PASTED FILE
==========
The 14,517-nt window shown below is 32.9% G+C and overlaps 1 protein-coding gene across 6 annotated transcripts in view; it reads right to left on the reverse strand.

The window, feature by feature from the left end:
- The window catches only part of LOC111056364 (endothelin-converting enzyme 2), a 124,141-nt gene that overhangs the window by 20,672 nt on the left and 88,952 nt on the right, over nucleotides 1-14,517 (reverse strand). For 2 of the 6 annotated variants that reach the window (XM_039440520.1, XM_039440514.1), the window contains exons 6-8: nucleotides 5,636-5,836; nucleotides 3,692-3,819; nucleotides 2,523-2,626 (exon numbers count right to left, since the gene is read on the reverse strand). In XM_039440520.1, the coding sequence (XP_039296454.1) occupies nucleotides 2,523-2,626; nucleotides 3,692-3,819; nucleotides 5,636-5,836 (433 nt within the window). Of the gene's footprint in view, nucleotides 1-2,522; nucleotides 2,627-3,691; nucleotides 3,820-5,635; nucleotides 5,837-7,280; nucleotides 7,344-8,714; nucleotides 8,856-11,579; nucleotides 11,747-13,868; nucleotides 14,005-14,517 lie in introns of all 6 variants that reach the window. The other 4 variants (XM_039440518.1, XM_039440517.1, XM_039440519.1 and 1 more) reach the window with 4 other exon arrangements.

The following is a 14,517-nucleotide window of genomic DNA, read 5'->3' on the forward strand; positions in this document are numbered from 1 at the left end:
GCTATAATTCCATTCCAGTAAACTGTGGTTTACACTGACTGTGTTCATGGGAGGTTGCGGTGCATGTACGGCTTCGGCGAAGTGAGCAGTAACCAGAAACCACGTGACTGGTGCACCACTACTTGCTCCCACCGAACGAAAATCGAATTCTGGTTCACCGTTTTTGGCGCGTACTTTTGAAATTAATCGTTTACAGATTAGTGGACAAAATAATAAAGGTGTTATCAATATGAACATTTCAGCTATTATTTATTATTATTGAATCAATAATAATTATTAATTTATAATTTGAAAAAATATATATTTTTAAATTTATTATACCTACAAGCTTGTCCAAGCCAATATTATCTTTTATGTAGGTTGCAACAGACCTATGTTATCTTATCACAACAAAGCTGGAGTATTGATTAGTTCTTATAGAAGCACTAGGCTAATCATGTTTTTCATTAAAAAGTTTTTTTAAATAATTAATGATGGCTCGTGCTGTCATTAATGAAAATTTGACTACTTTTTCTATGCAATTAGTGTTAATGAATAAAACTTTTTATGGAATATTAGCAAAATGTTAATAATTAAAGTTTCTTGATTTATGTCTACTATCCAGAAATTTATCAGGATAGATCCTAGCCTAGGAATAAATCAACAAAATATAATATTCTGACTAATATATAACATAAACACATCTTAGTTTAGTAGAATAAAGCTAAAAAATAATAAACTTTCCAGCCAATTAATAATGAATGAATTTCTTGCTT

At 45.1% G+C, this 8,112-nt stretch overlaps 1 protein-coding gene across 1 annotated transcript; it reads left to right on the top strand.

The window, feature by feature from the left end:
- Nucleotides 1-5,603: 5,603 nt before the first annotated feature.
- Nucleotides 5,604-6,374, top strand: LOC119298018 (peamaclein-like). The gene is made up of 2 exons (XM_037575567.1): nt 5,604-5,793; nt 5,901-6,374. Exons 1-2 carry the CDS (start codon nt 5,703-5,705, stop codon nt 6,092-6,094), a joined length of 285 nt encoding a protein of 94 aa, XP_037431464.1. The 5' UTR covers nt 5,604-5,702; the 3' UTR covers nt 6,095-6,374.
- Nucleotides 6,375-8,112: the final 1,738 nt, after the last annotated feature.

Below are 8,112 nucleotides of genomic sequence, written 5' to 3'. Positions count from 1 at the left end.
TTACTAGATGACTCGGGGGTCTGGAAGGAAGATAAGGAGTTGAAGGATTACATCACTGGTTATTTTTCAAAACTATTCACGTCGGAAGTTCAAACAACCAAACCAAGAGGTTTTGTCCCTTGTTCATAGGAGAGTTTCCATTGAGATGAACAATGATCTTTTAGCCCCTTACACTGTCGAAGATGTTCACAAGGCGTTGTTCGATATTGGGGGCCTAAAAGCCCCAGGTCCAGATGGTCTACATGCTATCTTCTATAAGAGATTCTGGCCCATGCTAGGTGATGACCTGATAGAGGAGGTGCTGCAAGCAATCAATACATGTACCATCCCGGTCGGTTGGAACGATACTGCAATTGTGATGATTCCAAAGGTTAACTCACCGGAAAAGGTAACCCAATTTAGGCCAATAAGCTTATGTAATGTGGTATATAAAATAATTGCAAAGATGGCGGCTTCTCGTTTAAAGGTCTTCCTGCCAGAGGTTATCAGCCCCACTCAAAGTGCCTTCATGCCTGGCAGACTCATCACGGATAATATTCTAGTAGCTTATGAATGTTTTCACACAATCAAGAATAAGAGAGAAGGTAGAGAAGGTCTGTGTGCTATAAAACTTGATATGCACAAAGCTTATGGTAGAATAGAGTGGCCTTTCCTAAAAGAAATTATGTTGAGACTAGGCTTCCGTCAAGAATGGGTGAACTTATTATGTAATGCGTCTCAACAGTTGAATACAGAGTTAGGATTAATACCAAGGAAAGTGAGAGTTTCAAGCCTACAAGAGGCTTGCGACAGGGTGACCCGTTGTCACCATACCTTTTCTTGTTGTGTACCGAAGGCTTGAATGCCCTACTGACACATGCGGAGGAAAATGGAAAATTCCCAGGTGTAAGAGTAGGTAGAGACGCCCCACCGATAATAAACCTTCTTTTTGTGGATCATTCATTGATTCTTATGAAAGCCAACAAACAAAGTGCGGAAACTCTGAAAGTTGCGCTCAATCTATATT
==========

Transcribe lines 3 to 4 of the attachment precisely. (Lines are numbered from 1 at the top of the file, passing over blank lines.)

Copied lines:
- The window catches only part of LOC111056364 (endothelin-converting enzyme 2), a 124,141-nt gene that overhangs the window by 20,672 nt on the left and 88,952 nt on the right, over nucleotides 1-14,517 (reverse strand). For 2 of the 6 annotated variants that reach the window (XM_039440520.1, XM_039440514.1), the window contains exons 6-8: nucleotides 5,636-5,836; nucleotides 3,692-3,819; nucleotides 2,523-2,626 (exon numbers count right to left, since the gene is read on the reverse strand). In XM_039440520.1, the coding sequence (XP_039296454.1) occupies nucleotides 2,523-2,626; nucleotides 3,692-3,819; nucleotides 5,636-5,836 (433 nt within the window). Of the gene's footprint in view, nucleotides 1-2,522; nucleotides 2,627-3,691; nucleotides 3,820-5,635; nucleotides 5,837-7,280; nucleotides 7,344-8,714; nucleotides 8,856-11,579; nucleotides 11,747-13,868; nucleotides 14,005-14,517 lie in introns of all 6 variants that reach the window. The other 4 variants (XM_039440518.1, XM_039440517.1, XM_039440519.1 and 1 more) reach the window with 4 other exon arrangements.

The following is a 14,517-nucleotide window of genomic DNA, read 5'->3' on the forward strand; positions in this document are numbered from 1 at the left end: